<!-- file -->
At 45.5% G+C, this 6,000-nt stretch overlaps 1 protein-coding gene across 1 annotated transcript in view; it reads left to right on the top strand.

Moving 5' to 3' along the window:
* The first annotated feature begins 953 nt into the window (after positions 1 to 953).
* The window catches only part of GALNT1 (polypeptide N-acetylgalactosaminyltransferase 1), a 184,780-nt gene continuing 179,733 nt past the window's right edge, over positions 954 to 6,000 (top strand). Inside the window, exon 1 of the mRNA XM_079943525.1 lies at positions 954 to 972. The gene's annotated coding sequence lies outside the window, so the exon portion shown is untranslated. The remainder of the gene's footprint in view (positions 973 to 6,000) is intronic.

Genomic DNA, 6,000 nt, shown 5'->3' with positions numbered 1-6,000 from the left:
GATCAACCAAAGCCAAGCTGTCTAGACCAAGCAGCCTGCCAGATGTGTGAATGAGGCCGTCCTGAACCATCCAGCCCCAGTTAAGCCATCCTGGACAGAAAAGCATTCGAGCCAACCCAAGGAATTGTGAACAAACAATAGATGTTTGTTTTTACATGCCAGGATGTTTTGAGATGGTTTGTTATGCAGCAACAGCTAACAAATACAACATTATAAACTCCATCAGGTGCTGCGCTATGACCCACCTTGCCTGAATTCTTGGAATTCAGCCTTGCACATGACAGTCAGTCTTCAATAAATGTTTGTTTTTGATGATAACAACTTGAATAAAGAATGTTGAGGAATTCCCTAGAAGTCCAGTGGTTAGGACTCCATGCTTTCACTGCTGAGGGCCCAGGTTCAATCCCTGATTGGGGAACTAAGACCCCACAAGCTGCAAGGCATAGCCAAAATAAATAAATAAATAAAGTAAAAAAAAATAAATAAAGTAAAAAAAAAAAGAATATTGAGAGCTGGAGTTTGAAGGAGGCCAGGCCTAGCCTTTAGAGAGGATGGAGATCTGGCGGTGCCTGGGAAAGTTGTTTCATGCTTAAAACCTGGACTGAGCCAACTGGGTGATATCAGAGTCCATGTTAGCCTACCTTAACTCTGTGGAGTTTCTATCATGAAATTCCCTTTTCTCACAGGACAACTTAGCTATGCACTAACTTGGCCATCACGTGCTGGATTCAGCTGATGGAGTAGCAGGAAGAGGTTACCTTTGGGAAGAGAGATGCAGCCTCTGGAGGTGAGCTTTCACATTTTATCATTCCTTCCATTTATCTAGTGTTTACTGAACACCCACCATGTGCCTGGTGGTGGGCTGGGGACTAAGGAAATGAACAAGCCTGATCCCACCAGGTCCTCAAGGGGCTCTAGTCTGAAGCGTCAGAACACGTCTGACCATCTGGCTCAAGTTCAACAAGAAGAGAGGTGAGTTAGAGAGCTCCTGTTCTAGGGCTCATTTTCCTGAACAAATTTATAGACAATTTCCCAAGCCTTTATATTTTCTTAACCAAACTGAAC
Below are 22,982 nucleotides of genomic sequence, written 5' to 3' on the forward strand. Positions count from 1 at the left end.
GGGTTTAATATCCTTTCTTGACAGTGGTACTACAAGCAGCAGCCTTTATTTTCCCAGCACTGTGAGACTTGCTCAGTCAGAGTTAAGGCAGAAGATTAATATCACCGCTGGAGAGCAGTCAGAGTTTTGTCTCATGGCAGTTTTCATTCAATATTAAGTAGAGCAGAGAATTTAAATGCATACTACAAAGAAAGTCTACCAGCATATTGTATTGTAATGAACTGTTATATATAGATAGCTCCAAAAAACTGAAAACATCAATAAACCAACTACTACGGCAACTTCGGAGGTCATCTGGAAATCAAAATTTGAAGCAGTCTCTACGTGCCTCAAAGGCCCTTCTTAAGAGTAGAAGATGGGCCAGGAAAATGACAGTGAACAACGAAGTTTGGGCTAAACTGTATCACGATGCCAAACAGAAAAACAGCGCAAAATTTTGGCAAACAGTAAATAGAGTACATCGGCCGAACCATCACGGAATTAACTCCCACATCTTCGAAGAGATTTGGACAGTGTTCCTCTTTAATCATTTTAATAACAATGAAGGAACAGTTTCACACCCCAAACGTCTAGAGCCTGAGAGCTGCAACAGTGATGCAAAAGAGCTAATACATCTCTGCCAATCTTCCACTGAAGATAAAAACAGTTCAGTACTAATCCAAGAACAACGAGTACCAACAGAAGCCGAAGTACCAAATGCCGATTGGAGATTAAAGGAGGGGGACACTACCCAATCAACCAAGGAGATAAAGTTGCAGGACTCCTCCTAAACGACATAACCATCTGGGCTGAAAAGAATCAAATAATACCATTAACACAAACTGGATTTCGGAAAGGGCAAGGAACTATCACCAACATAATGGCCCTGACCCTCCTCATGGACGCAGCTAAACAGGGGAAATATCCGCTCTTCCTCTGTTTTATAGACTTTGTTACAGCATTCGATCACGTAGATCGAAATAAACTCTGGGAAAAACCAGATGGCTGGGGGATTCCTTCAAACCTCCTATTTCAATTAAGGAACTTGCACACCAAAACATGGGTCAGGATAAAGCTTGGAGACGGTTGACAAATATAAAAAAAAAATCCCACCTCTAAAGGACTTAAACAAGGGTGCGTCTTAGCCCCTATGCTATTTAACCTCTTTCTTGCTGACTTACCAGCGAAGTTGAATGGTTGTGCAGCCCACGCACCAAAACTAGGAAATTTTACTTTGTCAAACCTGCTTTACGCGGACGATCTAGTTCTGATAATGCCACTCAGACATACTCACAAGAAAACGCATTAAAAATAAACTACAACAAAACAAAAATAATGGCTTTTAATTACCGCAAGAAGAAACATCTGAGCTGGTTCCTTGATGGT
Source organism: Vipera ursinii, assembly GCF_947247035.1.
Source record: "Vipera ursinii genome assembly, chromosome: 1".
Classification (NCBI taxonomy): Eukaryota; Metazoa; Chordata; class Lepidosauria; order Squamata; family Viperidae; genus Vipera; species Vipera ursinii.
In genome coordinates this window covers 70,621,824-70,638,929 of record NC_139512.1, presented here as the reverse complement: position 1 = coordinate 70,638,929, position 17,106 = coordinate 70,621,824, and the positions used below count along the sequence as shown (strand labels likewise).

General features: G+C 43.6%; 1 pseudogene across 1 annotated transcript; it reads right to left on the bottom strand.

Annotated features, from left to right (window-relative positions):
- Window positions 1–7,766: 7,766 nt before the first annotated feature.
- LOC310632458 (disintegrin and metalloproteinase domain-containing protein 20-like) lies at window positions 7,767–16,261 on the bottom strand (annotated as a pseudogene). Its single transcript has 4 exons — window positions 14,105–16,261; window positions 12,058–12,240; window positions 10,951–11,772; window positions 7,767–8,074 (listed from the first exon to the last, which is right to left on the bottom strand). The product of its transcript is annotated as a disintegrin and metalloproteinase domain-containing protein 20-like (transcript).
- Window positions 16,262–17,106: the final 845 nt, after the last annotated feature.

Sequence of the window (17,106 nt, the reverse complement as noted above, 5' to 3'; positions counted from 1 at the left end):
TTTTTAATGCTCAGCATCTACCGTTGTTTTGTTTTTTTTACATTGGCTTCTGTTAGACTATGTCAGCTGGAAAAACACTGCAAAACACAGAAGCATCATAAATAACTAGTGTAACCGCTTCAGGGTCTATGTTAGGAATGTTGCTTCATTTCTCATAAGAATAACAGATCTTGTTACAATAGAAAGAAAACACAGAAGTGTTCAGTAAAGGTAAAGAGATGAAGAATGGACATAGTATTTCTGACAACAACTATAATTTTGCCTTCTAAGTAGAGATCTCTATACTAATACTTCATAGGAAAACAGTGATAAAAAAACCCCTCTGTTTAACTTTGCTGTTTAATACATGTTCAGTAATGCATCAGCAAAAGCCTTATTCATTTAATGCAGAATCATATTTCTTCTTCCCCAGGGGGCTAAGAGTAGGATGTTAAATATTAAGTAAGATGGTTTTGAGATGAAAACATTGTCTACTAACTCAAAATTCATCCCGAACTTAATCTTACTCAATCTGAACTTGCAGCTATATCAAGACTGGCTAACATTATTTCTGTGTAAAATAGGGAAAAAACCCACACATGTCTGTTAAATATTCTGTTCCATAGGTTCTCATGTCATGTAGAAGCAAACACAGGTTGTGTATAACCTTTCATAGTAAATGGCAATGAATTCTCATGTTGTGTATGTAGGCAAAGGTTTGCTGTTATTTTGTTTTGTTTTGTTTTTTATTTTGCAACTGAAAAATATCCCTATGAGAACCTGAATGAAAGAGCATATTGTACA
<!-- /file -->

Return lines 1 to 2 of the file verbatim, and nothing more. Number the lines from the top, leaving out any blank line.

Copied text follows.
At 45.5% G+C, this 6,000-nt stretch overlaps 1 protein-coding gene across 1 annotated transcript in view; it reads left to right on the top strand.

Moving 5' to 3' along the window: